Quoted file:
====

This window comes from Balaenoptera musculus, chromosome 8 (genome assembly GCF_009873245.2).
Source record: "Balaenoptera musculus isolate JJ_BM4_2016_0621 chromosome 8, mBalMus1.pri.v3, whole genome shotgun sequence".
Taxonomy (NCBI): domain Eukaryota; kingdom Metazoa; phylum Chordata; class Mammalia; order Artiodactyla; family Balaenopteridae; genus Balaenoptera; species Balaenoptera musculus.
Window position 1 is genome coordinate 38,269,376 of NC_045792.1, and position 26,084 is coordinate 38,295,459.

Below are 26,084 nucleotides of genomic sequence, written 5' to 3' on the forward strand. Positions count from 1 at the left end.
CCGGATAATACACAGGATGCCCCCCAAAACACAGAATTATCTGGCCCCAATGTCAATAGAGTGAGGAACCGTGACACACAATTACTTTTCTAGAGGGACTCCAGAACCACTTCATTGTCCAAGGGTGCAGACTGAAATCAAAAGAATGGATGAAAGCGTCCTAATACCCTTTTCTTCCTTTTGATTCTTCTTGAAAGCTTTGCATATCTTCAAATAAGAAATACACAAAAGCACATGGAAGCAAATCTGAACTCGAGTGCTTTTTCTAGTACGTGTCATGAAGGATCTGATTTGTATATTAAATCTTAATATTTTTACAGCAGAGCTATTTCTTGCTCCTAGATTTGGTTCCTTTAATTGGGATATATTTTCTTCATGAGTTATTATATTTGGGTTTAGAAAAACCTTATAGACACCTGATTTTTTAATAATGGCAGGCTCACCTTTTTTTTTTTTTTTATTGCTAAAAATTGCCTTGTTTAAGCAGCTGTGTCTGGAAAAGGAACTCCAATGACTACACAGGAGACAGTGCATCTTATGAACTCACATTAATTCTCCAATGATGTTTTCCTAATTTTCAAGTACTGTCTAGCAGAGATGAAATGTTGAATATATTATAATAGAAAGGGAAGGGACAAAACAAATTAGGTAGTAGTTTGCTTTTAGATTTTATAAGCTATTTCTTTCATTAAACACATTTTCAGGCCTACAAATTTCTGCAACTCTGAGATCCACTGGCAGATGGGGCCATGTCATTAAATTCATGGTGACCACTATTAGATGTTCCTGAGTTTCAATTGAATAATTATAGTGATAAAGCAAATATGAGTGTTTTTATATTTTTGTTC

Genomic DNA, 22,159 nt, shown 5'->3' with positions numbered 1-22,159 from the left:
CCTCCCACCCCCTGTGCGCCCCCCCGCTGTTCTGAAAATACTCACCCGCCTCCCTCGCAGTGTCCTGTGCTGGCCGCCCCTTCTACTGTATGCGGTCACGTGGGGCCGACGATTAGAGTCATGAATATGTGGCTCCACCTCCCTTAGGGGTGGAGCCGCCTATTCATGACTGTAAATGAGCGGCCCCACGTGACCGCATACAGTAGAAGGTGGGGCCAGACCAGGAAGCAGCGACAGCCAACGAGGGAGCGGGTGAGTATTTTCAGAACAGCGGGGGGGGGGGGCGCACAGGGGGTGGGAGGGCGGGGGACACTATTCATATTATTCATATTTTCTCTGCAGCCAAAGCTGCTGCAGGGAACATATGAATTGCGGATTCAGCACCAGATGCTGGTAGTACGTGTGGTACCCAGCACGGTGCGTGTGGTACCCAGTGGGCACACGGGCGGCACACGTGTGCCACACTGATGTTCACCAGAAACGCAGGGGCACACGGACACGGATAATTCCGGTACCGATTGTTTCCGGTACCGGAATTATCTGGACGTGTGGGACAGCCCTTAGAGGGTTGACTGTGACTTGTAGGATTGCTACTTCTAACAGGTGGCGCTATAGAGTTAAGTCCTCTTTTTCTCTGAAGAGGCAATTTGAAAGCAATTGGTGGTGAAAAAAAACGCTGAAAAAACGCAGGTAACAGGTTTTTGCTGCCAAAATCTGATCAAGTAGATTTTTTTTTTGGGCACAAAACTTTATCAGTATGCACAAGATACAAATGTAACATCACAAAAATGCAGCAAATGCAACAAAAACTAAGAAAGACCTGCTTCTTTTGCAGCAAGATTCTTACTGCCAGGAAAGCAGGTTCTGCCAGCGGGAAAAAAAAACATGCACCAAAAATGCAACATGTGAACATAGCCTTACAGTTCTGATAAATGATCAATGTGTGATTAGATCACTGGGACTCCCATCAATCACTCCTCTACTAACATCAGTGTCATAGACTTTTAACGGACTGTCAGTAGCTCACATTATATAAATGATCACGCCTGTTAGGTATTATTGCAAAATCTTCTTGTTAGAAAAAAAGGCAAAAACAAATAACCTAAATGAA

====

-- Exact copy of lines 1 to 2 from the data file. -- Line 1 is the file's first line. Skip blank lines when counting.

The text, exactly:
This window comes from Balaenoptera musculus, chromosome 8 (genome assembly GCF_009873245.2).
Source record: "Balaenoptera musculus isolate JJ_BM4_2016_0621 chromosome 8, mBalMus1.pri.v3, whole genome shotgun sequence".